Now, in order to take advantage of the understated success of ‘word-of-mouth’, one advertising company decided to invent Tizers--though they didn't call them that of course--they used an acronym: Commerce-Related Android People. Tizers (or C.R.A.P.s) came in all shapes and sizes. Some were long and slender, others squat and fat. They also came in various forms. Sometimes they were real people, usually starving drama students, while at other times they were hologram projections. Most often, however, they were robots sculpted rather clumsily to look like average people.


What Tizers did was this. They mooched around public places, shopping malls, commuter trains, etc, and they struck up impromptu conversations with the people there. Some time into the conversation they would then drop in a plaudit or two for some product.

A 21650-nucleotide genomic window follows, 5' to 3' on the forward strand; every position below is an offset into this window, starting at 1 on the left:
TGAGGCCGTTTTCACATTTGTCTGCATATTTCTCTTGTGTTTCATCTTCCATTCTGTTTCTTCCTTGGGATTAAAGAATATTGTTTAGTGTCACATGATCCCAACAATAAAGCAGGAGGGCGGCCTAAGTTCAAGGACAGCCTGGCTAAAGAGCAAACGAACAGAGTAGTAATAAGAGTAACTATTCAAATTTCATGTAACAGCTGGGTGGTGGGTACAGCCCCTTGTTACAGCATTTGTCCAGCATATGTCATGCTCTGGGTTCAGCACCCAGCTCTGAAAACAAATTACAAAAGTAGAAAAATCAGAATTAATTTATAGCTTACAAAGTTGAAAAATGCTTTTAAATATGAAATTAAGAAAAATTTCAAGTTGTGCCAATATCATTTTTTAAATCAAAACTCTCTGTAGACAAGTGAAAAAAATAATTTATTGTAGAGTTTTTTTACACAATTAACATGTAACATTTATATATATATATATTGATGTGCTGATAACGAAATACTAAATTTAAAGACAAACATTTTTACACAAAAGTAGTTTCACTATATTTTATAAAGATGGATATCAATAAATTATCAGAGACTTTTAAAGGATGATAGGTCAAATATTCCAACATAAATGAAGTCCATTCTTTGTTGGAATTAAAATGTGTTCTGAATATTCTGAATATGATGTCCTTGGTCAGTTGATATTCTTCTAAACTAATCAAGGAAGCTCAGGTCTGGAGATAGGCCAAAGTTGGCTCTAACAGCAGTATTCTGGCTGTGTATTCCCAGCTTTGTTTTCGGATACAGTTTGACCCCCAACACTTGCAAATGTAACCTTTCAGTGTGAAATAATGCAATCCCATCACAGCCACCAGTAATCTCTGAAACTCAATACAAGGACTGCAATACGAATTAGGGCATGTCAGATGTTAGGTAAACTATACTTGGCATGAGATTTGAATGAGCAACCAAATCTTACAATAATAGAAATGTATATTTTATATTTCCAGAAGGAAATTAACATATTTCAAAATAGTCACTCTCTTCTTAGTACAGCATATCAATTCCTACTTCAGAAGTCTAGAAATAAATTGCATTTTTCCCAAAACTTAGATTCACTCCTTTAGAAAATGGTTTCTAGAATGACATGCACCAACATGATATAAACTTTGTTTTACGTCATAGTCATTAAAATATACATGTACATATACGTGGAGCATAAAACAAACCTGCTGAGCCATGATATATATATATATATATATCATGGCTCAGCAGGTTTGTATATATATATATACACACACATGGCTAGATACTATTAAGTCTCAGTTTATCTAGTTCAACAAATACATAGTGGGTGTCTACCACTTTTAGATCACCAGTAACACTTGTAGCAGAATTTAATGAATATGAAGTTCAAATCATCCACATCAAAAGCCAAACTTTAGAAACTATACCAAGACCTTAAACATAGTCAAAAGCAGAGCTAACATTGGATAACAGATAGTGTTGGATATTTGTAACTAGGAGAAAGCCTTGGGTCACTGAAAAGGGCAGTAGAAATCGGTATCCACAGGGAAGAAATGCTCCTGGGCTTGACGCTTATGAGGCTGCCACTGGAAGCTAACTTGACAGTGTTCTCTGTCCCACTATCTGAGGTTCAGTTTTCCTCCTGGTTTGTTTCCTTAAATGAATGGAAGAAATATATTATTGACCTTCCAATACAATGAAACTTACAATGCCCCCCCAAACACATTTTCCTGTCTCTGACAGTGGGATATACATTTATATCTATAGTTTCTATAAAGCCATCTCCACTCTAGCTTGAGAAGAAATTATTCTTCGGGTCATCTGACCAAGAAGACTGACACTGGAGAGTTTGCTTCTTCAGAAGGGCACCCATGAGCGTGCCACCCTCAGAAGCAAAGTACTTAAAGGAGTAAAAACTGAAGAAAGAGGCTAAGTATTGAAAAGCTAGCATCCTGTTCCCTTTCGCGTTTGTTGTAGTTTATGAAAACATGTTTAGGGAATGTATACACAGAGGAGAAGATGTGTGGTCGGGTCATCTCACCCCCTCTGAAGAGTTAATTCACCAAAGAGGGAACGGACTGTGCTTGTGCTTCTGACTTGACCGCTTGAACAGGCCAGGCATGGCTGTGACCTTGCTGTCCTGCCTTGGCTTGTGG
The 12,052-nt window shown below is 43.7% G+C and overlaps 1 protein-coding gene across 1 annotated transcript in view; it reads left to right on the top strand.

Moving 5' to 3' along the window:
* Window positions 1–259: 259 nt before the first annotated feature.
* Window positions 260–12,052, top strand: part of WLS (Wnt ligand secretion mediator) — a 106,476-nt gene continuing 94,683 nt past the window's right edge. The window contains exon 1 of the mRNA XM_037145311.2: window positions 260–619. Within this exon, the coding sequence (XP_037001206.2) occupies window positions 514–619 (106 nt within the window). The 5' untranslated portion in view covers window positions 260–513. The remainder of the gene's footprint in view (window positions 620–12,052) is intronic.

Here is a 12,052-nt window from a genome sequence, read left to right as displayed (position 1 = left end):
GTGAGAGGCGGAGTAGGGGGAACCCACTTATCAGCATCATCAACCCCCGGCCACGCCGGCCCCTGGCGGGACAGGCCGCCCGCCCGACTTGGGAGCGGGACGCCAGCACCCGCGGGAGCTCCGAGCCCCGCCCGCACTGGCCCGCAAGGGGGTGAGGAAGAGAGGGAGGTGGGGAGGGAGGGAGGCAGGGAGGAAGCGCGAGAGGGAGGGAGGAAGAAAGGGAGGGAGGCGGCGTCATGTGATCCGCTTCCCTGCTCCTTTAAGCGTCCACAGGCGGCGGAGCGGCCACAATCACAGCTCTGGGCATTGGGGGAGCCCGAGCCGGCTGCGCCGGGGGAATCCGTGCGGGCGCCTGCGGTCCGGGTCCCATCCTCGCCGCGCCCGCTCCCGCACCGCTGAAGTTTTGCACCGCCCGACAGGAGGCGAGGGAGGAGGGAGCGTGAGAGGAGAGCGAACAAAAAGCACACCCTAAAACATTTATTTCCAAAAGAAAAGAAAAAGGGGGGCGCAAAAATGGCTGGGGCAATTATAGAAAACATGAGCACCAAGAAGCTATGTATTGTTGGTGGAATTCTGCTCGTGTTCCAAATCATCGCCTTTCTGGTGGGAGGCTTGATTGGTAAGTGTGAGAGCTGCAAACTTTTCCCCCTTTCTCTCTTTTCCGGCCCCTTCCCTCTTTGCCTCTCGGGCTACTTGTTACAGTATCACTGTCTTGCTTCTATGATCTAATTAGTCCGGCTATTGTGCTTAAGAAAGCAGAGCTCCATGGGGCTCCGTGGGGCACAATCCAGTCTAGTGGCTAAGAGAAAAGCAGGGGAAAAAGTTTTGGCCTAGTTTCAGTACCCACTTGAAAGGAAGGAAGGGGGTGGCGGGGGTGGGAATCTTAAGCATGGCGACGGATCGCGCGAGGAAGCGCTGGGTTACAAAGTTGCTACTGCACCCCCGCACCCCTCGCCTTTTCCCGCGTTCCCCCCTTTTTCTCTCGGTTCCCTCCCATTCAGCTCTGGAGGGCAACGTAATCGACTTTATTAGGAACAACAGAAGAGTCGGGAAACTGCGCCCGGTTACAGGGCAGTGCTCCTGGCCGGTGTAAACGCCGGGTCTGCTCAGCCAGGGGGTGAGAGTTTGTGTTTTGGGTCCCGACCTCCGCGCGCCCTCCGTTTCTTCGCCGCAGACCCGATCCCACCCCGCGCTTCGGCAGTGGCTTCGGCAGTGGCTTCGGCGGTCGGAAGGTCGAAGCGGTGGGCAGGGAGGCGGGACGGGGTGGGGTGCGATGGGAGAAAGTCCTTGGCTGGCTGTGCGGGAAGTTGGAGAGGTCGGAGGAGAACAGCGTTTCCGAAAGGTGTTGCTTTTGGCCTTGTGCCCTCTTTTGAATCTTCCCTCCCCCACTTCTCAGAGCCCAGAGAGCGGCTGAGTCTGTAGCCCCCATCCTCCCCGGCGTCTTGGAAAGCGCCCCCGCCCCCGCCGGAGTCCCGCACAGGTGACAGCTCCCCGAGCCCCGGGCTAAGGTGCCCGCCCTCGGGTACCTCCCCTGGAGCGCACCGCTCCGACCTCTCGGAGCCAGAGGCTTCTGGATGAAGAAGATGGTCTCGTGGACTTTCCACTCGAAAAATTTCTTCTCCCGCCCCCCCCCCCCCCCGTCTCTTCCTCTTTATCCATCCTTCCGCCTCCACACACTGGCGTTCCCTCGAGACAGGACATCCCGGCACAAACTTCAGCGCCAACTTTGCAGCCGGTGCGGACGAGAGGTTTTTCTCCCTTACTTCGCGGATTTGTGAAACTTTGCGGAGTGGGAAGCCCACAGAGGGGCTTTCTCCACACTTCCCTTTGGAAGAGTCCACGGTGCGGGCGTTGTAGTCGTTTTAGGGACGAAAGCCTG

As you would expect the general public did not, as a whole, respond congenially to just anybody who approached them. Therefore the Tizers were chosen, or made to look like, the sort of desperate lonely people who might well want to strike up a conversation with any passing stranger. 


Unfortunately, governments also began to use Tizers to influence public opinion. What this meant in practical terms was that within a very few years the subways, bars and post office queues of most human colonies were filled with an enormous number of irate agitators trying to strike up conversations with passing strangers about some politically-opportune topic; the disgusting amount of taxes they had to pay, or who was really to blame for the war.